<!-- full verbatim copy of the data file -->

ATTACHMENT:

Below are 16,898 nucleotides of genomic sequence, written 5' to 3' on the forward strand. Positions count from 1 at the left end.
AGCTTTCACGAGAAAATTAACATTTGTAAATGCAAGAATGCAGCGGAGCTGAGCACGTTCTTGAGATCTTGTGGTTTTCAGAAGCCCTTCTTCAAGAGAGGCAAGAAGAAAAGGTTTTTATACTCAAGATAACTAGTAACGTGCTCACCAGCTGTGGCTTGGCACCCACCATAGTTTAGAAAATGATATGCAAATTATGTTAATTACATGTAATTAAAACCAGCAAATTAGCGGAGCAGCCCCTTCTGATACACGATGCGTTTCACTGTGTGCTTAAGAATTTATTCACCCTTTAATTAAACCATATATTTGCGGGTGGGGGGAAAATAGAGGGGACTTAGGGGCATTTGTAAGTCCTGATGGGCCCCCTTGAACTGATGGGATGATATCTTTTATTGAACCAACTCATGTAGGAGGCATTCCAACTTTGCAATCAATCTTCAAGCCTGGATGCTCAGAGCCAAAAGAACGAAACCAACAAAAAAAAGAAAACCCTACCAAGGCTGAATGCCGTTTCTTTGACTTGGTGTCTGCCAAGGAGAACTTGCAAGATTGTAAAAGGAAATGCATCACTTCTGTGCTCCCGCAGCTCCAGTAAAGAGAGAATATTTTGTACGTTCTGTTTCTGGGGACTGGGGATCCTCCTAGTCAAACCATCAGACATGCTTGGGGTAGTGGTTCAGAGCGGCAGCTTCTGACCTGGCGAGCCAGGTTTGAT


Below are 16,898 nucleotides of genomic sequence, written 5' to 3' on the forward strand. Positions count from 1 at the left end.
AGCTTTCACGAGAAAATTAACATTTGTAAATGCAAGAATGCAGCGGAGCTGAGCACGTTCTTGAGATCTTGTGGTTTTCAGAAGCCCTTCTTCAAGAGAGGCAAGAAGAAAAGGTTTTTATACTCAAGATAACTAGTAACGTGCTCACCAGCTGTGGCTTGGCACCCACCATAGTTTAGAAAATGATATGCAAATTATGTTAATTACATGTAATTAAAACCAGCAAATTAGCGGAGCAGCCCCTTCTGATACACGATGCGTTTCACTGTGTGCTTAAGAATTTATTCACCCTTTAATTAAACCATATATTTGCGGGTGGGGGGAAAATAGAGGGGACTTAGGGGCATTTGTAAGTCCTGATGGGCCCCCTTGAACTGATGGGATGATATCTTTTATTGAACCAACTCATGTAGGAGGCATTCCAACTTTGCAATCAATCTTCAAGCCTGGATGCTCAGAGCCAAAAGAACGAAACCAACAAAAAAAAGAAAACCCTACCAAGGCTGAATGCCGTTTCTTTGACTTGGTGTCTGCCAAGGAGAACTTGCAAGATTGTAAAAGGAAATGCATCACTTCTGTGCTCCCGCAGCTCCAGTAAAGAGAGAATATTTTGTACGTTCTGTTTCTGGGGACTGGGGATCCTCCTAGTCAAACCATCAGACATGCTTGGGGTAGTGGTTCAGAGCGGCAGCTTCTGACCTGGCGAGCCAGGTTTGAT